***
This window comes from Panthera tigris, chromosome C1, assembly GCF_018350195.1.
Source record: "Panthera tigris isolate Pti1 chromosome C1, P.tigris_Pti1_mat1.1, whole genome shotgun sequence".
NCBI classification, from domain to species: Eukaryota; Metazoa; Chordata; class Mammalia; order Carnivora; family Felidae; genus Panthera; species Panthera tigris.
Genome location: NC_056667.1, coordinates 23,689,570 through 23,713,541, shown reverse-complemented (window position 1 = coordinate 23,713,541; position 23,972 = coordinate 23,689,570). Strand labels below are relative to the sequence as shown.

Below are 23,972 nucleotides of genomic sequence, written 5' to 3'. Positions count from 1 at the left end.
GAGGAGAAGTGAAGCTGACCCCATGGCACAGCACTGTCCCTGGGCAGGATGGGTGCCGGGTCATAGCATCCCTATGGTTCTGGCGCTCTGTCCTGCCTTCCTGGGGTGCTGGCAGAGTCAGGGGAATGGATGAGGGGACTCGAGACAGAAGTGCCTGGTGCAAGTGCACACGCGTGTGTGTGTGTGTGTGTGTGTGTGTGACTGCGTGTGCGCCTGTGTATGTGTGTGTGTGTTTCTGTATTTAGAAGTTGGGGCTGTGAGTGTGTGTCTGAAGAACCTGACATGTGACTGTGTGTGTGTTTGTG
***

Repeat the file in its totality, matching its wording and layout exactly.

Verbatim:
This window comes from Panthera tigris, chromosome C1, assembly GCF_018350195.1.
Source record: "Panthera tigris isolate Pti1 chromosome C1, P.tigris_Pti1_mat1.1, whole genome shotgun sequence".
NCBI classification, from domain to species: Eukaryota; Metazoa; Chordata; class Mammalia; order Carnivora; family Felidae; genus Panthera; species Panthera tigris.
Genome location: NC_056667.1, coordinates 23,689,570 through 23,713,541, shown reverse-complemented (window position 1 = coordinate 23,713,541; position 23,972 = coordinate 23,689,570). Strand labels below are relative to the sequence as shown.

Below are 23,972 nucleotides of genomic sequence, written 5' to 3'. Positions count from 1 at the left end.
GAGGAGAAGTGAAGCTGACCCCATGGCACAGCACTGTCCCTGGGCAGGATGGGTGCCGGGTCATAGCATCCCTATGGTTCTGGCGCTCTGTCCTGCCTTCCTGGGGTGCTGGCAGAGTCAGGGGAATGGATGAGGGGACTCGAGACAGAAGTGCCTGGTGCAAGTGCACACGCGTGTGTGTGTGTGTGTGTGTGTGTGTGACTGCGTGTGCGCCTGTGTATGTGTGTGTGTGTTTCTGTATTTAGAAGTTGGGGCTGTGAGTGTGTGTCTGAAGAACCTGACATGTGACTGTGTGTGTGTTTGTG